Ah, Britannia, that rugged foggy isle. By the time of the Viking invasions in the ninth century, the people of these lands had become a mix of the natives (before 200 BC) and incessant waves of conquerers (Celts, Romans, Angles, Saxons). Absorbing newcomers and forging a new nation were a familiar process when Scandanavian adventurers set foot on her shores.
Similar in so many ways to the earlier Northern European tribes that had made this island their home, the Danes and Norse fought the Britons for the right to the land and its natural resources. The years of their success—from the late 800s to the time of the Norman invasion of 1066—remains one of the most turbulent and formative eras of English history.
This is the time that our fictional Elspeth, Lady of Hystead, holds tenuous dominion over her aging husband’s estate. Lying just west of the contested border between Dane-held lands and surviving Anglo-Saxon provinces, Hystead served as the center of commerce and social life for the region. The land supported rich crops and healthy herds of cattle, sheep, and swine. Families lived and died here, and men of fighting age protected it under the Hystead coat of arms.
Borderland skirmishes brought bloodshed on both sides. Hated enemies, the Danes must have been an object of mystery and intrigue among those who had never seen them. The lady’s command that a captive be brought to her might have raised a few eyebrows among the Hystead thegns. But they did what the lady demanded.
The Captive by Lizzie Ashworth
“Dane, do you know why you were brought here?”
Elspeth, Lady of Hystead, gathered her thick red skirts and sat on the curved stool at the side of the room, opposite the spot where the broad-shouldered man stood. Her hungry gaze drank in the powerful strength of his legs, the ripple of muscle in his chest and arms, the iron line of his jaw. Even wounded, even smeared with the grit and gore of battle, his body glistened with male vigor.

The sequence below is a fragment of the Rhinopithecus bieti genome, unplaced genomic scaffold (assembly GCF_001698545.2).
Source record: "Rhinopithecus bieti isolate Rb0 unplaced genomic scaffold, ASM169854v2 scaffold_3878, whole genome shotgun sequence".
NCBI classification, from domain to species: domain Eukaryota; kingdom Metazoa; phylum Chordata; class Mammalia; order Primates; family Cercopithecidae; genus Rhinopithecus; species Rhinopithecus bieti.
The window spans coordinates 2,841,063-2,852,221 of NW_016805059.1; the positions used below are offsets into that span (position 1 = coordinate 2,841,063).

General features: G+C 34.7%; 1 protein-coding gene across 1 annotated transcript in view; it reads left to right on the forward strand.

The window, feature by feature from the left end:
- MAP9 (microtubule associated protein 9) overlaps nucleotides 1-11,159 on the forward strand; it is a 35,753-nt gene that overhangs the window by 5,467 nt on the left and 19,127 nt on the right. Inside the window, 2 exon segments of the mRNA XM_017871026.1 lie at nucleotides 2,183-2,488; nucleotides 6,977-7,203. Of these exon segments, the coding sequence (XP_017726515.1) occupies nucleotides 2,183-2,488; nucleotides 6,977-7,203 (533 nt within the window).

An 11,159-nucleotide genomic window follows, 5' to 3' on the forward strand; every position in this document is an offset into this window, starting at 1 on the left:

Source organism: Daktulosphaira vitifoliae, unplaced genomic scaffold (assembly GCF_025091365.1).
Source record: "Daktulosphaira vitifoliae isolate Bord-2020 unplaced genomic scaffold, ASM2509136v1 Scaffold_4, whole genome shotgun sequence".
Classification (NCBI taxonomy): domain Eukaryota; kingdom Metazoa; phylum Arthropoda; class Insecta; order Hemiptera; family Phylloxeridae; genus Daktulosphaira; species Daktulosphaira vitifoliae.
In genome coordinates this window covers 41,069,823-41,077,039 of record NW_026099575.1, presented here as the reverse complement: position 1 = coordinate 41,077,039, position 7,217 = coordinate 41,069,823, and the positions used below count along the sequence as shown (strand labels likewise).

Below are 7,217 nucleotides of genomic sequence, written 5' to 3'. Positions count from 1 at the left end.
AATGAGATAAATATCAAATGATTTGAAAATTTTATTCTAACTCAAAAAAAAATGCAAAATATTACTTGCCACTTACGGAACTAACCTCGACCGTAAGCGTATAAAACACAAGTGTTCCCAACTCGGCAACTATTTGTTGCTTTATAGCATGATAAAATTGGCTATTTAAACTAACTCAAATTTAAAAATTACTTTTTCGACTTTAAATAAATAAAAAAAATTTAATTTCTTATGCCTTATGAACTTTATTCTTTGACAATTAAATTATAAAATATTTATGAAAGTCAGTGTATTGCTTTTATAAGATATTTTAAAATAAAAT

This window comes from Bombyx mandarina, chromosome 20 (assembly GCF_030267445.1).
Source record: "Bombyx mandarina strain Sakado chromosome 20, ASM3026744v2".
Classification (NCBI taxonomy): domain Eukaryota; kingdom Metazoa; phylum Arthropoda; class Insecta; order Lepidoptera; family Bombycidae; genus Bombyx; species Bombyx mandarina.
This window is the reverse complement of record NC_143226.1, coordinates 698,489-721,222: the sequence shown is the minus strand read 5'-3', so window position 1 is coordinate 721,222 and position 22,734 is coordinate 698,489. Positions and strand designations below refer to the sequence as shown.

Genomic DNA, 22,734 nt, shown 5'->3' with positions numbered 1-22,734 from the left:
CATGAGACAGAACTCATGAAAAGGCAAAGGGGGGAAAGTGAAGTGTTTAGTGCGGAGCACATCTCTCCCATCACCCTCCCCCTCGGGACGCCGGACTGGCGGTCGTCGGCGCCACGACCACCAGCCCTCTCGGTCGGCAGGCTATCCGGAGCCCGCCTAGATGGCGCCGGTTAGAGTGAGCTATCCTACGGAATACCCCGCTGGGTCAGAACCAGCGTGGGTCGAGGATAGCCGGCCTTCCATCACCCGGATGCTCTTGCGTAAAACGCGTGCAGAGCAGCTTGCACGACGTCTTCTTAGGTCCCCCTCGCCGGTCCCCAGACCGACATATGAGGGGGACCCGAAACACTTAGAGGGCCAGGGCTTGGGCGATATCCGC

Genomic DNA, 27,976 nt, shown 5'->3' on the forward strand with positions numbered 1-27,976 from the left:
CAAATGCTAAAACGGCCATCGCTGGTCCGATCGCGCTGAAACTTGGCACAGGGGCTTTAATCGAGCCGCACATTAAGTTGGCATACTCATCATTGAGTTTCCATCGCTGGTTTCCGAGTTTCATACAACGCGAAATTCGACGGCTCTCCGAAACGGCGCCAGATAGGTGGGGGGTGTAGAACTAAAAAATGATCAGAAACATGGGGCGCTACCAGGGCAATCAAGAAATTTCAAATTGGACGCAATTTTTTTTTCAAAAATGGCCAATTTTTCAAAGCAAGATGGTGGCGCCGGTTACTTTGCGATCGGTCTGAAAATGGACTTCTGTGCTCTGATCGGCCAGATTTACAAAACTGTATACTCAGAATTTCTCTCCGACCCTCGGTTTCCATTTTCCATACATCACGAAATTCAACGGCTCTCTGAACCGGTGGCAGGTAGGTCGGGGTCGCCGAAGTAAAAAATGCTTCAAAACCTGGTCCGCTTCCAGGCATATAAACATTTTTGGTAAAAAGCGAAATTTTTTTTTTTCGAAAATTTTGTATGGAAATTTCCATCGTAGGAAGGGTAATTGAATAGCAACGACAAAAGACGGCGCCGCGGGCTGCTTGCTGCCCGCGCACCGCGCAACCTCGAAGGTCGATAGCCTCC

Candlelight reflected off the lime-washed walls and framed the warrior’s furious stare. He strained against the bonds holding his wrists behind him and stretched the short length of rope between his ankles. Animal skins covered the stone-paved floor under his feet, one of few luxuries in the humble room with its bed, bucket of hot coals, and side table.
She turned to the two armed men who’d brought him. “Go now and bar the door until I call.”
An angry string of foreign words followed the men as they departed. Elspeth heard the bar fall into place with a heavy thump.
Pale blue eyes flashed toward her, defiant.
“What of our language do you know, Dane? Can you speak?”
“I know enough,” he snarled, his words heavily accented. “What is your intent, woman?”
His tongue slid over the crease of his narrow lips, but he gave no answer.
“You must be thirsty.” She poured another cup from the ewer and carried it to his mouth, tilting it forward.
He drank deeply. The line of his jaw slackened slightly, and she remained beside him, more intrigued than ever by his bristling strangeness. The grime of battle still coated his face and arms, but elsewhere, his body had been covered with clothing and armor, now mostly removed, so that he stood in rough pants that hung from his hips. Blood smeared from cuts on his arms and hands did not disguise the inked design scrolling over his tanned arms. A section of his yellow-white hair clumped against his scalp in a dried, darkened mass while the rest fell in tangles around his shoulders.
“Are all your kind so beautiful?” she asked quietly, trailing her fingertip across his chest. His nipples lay flat on the domed pectoral muscles and more ink patterned a fantastical beast between them. Hardly a hair curled there, although lower on his abdomen a faint line of darker hair collected downward to disappear at the waist of his pants. Her gaze lingered there briefly as her pulse quickened.
Enjoy the rest of “The Captive” in Conquests: An Anthology of Smoldering Viking Romance!
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